Skylights are windows, either fixed in roofs, or themselves forming the roof of a staircase or other building lighted from above.
They are very varied in form, according to the position in which they are fixed.
In many cases the skylight is raised upon vertical or slightly inclining frames filled in with sashes which form its sides (Figs. 190, 191); it is then frequently called a Lantern.
An opening is formed in the slope of the roof (by trimming the common rafters CR), of the same size as the proposed skylight ; a lining1 is attached to the inner sides of the trimmers TT, and of the trimming rafters, extending a few inches above them. Upon this the sash rests; its styles and rails project over the frame, and may be rebated to fit it, or a projecting piece may be nailed on, as shown at c in Fig. 186, to cover the joint.
1 Usually called a "curb" or "kerb," and dovetailed at the angles.
Fig. 186. Scale, 1 inch = l foot.
Lead flashings, ff, are also fixed as shown to prevent the wet from getting in ; and any that may penetrate finds itself in a groove g cut in the upper surface of the top and side linings, down which it runs, escaping at the lower end of the latter.
The sash bars run down the slope of the roof like rafters, and should be made strong enough to resist the weight of glass and snow, force of wind, etc. The rebates should be grooved, so as to carry off any moisture that may pass round the edges of the glass.
The lead apron at the lower extremity of the inside of the skylight should be formed into a sort of gutter, as shown in dotted lines at x, to receive and carry away the moisture which condenses on the lower surface of the glass. It is also desirable to form gutters in the sides of the sash bars for the same purpose, as in Fig. 187.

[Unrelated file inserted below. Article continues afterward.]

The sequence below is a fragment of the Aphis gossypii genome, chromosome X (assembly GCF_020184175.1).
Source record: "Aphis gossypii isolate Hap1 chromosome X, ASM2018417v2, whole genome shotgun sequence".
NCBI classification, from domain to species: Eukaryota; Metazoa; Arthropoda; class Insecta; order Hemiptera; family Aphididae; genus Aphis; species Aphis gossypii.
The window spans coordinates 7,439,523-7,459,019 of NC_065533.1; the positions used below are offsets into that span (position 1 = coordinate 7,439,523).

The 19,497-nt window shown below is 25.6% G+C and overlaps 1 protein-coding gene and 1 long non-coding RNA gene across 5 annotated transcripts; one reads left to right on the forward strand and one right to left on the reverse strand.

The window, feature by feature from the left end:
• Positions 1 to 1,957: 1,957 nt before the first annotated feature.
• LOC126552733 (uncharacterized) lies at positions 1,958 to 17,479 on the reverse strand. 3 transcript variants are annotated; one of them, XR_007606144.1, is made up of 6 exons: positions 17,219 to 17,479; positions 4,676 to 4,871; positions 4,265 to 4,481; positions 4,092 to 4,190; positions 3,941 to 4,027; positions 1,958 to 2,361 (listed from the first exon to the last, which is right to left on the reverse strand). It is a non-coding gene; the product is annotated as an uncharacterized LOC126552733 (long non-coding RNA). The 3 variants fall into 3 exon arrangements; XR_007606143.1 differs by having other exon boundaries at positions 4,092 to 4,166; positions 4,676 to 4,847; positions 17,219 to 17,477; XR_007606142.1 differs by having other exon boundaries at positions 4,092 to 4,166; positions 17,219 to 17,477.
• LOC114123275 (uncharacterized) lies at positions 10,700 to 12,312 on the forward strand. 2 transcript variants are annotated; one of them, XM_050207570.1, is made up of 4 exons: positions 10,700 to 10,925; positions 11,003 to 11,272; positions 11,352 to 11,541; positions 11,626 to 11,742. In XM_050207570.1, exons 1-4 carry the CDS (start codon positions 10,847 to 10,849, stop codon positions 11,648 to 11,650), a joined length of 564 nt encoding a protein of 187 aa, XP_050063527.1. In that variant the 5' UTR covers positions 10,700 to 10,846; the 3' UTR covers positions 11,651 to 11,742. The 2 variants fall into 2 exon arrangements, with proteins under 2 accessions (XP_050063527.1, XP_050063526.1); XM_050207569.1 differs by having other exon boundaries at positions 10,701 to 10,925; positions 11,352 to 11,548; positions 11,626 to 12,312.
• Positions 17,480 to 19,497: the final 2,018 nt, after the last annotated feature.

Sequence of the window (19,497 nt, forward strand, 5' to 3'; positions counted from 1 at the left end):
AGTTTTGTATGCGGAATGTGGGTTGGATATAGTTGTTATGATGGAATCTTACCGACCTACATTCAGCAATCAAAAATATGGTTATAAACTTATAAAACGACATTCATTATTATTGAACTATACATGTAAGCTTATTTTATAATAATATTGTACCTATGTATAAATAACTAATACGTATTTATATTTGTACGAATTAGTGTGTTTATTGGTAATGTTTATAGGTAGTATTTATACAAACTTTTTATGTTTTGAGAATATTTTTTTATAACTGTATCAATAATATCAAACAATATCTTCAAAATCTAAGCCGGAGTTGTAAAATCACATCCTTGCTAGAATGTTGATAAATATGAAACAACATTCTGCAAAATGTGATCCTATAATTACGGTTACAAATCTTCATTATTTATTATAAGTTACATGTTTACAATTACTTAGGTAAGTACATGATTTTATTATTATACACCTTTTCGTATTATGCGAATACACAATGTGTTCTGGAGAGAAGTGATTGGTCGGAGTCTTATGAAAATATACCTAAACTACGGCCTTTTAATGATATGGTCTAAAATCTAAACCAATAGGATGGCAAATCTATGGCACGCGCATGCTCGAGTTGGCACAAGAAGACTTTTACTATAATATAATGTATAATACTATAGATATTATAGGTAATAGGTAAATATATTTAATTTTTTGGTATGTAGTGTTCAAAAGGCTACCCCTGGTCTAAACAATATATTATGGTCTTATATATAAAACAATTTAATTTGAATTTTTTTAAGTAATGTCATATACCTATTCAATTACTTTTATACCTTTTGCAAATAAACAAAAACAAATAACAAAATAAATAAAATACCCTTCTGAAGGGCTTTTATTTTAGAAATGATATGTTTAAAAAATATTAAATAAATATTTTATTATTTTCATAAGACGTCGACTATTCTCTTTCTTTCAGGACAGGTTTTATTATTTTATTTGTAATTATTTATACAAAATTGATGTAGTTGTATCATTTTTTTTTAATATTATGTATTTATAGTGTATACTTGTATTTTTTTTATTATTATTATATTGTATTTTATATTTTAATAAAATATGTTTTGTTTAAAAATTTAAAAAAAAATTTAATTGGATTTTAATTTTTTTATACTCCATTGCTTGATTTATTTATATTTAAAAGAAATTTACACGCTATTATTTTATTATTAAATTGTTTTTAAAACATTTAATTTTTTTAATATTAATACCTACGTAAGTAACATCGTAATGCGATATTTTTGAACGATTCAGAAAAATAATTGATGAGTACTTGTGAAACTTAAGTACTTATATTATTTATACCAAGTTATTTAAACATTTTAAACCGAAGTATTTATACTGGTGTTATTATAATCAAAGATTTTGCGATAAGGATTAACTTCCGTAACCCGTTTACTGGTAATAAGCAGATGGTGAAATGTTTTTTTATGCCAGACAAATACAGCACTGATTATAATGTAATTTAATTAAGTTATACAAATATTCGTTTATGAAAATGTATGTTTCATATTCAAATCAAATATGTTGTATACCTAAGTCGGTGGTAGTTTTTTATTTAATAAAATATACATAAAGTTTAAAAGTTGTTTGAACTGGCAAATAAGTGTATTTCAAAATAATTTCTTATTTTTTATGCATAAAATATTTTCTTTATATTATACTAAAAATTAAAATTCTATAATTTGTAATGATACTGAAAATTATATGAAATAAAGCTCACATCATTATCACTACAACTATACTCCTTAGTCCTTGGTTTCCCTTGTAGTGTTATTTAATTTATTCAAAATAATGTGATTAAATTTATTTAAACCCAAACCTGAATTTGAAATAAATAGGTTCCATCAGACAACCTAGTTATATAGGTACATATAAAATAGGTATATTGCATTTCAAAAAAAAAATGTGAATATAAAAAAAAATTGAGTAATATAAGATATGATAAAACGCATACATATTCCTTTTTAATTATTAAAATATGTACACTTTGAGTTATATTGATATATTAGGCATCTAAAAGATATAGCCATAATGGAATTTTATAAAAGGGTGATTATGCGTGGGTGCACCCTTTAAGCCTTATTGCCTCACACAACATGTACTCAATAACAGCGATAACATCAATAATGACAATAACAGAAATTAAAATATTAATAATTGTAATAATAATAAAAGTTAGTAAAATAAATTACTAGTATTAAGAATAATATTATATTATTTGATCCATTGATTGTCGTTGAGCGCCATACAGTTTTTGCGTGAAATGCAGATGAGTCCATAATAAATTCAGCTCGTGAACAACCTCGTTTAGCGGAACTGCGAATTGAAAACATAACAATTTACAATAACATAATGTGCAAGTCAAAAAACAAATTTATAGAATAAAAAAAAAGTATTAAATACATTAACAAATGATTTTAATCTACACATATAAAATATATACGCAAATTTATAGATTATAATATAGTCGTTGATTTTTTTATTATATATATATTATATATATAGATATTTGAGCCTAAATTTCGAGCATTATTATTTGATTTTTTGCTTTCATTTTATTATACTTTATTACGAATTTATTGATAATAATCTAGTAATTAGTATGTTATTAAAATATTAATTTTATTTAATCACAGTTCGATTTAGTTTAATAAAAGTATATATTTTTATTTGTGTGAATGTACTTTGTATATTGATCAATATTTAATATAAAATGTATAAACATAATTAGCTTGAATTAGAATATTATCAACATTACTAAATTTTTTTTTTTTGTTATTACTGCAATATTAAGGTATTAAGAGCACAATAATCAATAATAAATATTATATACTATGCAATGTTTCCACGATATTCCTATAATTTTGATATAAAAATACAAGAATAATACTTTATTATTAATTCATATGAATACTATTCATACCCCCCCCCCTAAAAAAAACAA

The panes should run continuously through from top to bottom of the skylight, without cross bars to intercept the wet running off the glass.
If it be necessary to have the panes in shorter lengths, they should overlap, as in Fig. 188, and be secured by metal clips, shown in thick black lines which hang the bottom edge of each pane to the top edge of the pane below it.
It is sometimes necessary, for want of space, to obtain more light, or for other reasons, to make the side linings vertical instead of at right angles to the rafters as shown, but the latter is the stronger construction.
It is becoming usual, especially where a skylight is of considerable length, to avoid the gutter by lowering the head H of the skylight 2 or 3 inches below the lower edge of the slates of the roof. The end at x remains at the same level, so that the slope of the skylight is flatter than that of the roof.
If such a skylight as that shown in Fig. 186 be required to open it must be hinged at H; and in some cases the joint is protected by a strip of lead fastened round the sash, which hangs down over the lead flashing on the sides of the frame.
The glass in skylights is sometimes secured by means of a capping fixed to the upper surface of the sash bars, which holds the glass more firmly and prevents the wet from penetrating.
Another kind of skylight consists of a pair of sashes fixed above the apex of a roof and parallel to its sides.
Two varieties, surmounting a queen-post roof, are shown in Figs. 189, 190.
The skylight, of which half is shown at A, consists of a pair of sashes similar in construction to that just described, raised a few inches above the surface of the side slopes of the roof by means of linings fixed to the purlins resting upon the queen posts.
Fig. 189. Fig. 190. Scale, 1/6 inch = l foot.
The inner sides of the queen posts have backing pieces fixed to them, carrying a lining so as to convert the interval immediately under the skylight into a shaft or boxing.